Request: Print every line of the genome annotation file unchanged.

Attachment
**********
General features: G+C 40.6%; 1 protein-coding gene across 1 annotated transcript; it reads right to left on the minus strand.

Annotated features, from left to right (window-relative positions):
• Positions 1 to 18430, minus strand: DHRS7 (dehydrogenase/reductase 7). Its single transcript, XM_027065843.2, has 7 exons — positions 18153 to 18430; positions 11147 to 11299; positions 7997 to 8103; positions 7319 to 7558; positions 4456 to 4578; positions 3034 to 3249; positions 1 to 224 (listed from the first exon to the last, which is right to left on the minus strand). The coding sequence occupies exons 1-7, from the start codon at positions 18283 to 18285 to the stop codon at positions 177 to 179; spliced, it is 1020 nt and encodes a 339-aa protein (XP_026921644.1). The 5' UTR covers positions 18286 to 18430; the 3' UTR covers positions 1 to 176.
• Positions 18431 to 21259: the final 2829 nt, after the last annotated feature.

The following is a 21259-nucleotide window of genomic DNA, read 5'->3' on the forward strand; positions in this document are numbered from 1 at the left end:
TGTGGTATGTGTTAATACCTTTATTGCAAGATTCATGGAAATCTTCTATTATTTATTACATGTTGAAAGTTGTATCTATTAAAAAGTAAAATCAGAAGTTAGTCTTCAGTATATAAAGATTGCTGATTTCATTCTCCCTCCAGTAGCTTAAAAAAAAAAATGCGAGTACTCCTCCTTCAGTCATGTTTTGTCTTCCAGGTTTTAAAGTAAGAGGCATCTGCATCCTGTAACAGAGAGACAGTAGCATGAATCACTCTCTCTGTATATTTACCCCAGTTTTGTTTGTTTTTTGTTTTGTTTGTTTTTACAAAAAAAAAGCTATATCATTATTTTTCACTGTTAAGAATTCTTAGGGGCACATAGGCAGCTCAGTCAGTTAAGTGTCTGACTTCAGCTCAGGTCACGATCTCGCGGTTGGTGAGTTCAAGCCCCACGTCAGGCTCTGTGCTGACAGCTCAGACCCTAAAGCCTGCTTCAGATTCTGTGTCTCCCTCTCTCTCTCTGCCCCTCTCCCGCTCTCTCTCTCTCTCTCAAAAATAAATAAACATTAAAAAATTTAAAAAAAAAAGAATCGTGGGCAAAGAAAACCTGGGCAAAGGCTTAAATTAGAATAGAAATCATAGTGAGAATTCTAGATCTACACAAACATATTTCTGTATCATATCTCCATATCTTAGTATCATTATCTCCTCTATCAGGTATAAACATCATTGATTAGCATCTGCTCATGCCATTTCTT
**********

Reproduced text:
General features: G+C 40.6%; 1 protein-coding gene across 1 annotated transcript; it reads right to left on the minus strand.

Annotated features, from left to right (window-relative positions):
• Positions 1 to 18430, minus strand: DHRS7 (dehydrogenase/reductase 7). Its single transcript, XM_027065843.2, has 7 exons — positions 18153 to 18430; positions 11147 to 11299; positions 7997 to 8103; positions 7319 to 7558; positions 4456 to 4578; positions 3034 to 3249; positions 1 to 224 (listed from the first exon to the last, which is right to left on the minus strand). The coding sequence occupies exons 1-7, from the start codon at positions 18283 to 18285 to the stop codon at positions 177 to 179; spliced, it is 1020 nt and encodes a 339-aa protein (XP_026921644.1). The 5' UTR covers positions 18286 to 18430; the 3' UTR covers positions 1 to 176.
• Positions 18431 to 21259: the final 2829 nt, after the last annotated feature.

The following is a 21259-nucleotide window of genomic DNA, read 5'->3' on the forward strand; positions in this document are numbered from 1 at the left end:
TGTGGTATGTGTTAATACCTTTATTGCAAGATTCATGGAAATCTTCTATTATTTATTACATGTTGAAAGTTGTATCTATTAAAAAGTAAAATCAGAAGTTAGTCTTCAGTATATAAAGATTGCTGATTTCATTCTCCCTCCAGTAGCTTAAAAAAAAAAATGCGAGTACTCCTCCTTCAGTCATGTTTTGTCTTCCAGGTTTTAAAGTAAGAGGCATCTGCATCCTGTAACAGAGAGACAGTAGCATGAATCACTCTCTCTGTATATTTACCCCAGTTTTGTTTGTTTTTTGTTTTGTTTGTTTTTACAAAAAAAAAGCTATATCATTATTTTTCACTGTTAAGAATTCTTAGGGGCACATAGGCAGCTCAGTCAGTTAAGTGTCTGACTTCAGCTCAGGTCACGATCTCGCGGTTGGTGAGTTCAAGCCCCACGTCAGGCTCTGTGCTGACAGCTCAGACCCTAAAGCCTGCTTCAGATTCTGTGTCTCCCTCTCTCTCTCTGCCCCTCTCCCGCTCTCTCTCTCTCTCTCAAAAATAAATAAACATTAAAAAATTTAAAAAAAAAAGAATCGTGGGCAAAGAAAACCTGGGCAAAGGCTTAAATTAGAATAGAAATCATAGTGAGAATTCTAGATCTACACAAACATATTTCTGTATCATATCTCCATATCTTAGTATCATTATCTCCTCTATCAGGTATAAACATCATTGATTAGCATCTGCTCATGCCATTTCTT